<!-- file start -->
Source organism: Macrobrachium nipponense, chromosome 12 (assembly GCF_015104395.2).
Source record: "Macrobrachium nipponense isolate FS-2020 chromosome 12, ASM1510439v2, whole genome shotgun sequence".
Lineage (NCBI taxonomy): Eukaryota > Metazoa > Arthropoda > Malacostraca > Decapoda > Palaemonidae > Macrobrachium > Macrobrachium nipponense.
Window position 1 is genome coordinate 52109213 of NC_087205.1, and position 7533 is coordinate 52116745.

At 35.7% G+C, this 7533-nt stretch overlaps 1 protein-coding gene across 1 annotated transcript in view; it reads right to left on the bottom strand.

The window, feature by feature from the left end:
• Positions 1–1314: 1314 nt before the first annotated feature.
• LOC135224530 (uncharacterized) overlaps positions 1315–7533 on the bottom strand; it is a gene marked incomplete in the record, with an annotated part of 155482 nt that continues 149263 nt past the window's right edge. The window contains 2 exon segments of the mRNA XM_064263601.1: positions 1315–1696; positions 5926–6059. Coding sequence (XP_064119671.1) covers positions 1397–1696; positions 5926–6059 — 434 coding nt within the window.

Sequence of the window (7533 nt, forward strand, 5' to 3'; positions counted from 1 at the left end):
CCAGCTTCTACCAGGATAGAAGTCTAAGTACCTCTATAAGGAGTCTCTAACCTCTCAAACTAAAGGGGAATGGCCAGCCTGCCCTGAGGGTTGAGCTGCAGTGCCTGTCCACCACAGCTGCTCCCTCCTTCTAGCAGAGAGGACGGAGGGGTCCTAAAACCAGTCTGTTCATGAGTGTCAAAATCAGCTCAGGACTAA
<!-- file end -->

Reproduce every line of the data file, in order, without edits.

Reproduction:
Source organism: Macrobrachium nipponense, chromosome 12 (assembly GCF_015104395.2).
Source record: "Macrobrachium nipponense isolate FS-2020 chromosome 12, ASM1510439v2, whole genome shotgun sequence".
Lineage (NCBI taxonomy): Eukaryota > Metazoa > Arthropoda > Malacostraca > Decapoda > Palaemonidae > Macrobrachium > Macrobrachium nipponense.
Window position 1 is genome coordinate 52109213 of NC_087205.1, and position 7533 is coordinate 52116745.

At 35.7% G+C, this 7533-nt stretch overlaps 1 protein-coding gene across 1 annotated transcript in view; it reads right to left on the bottom strand.

The window, feature by feature from the left end:
• Positions 1–1314: 1314 nt before the first annotated feature.
• LOC135224530 (uncharacterized) overlaps positions 1315–7533 on the bottom strand; it is a gene marked incomplete in the record, with an annotated part of 155482 nt that continues 149263 nt past the window's right edge. The window contains 2 exon segments of the mRNA XM_064263601.1: positions 1315–1696; positions 5926–6059. Coding sequence (XP_064119671.1) covers positions 1397–1696; positions 5926–6059 — 434 coding nt within the window.

Sequence of the window (7533 nt, forward strand, 5' to 3'; positions counted from 1 at the left end):
CCAGCTTCTACCAGGATAGAAGTCTAAGTACCTCTATAAGGAGTCTCTAACCTCTCAAACTAAAGGGGAATGGCCAGCCTGCCCTGAGGGTTGAGCTGCAGTGCCTGTCCACCACAGCTGCTCCCTCCTTCTAGCAGAGAGGACGGAGGGGTCCTAAAACCAGTCTGTTCATGAGTGTCAAAATCAGCTCAGGACTAA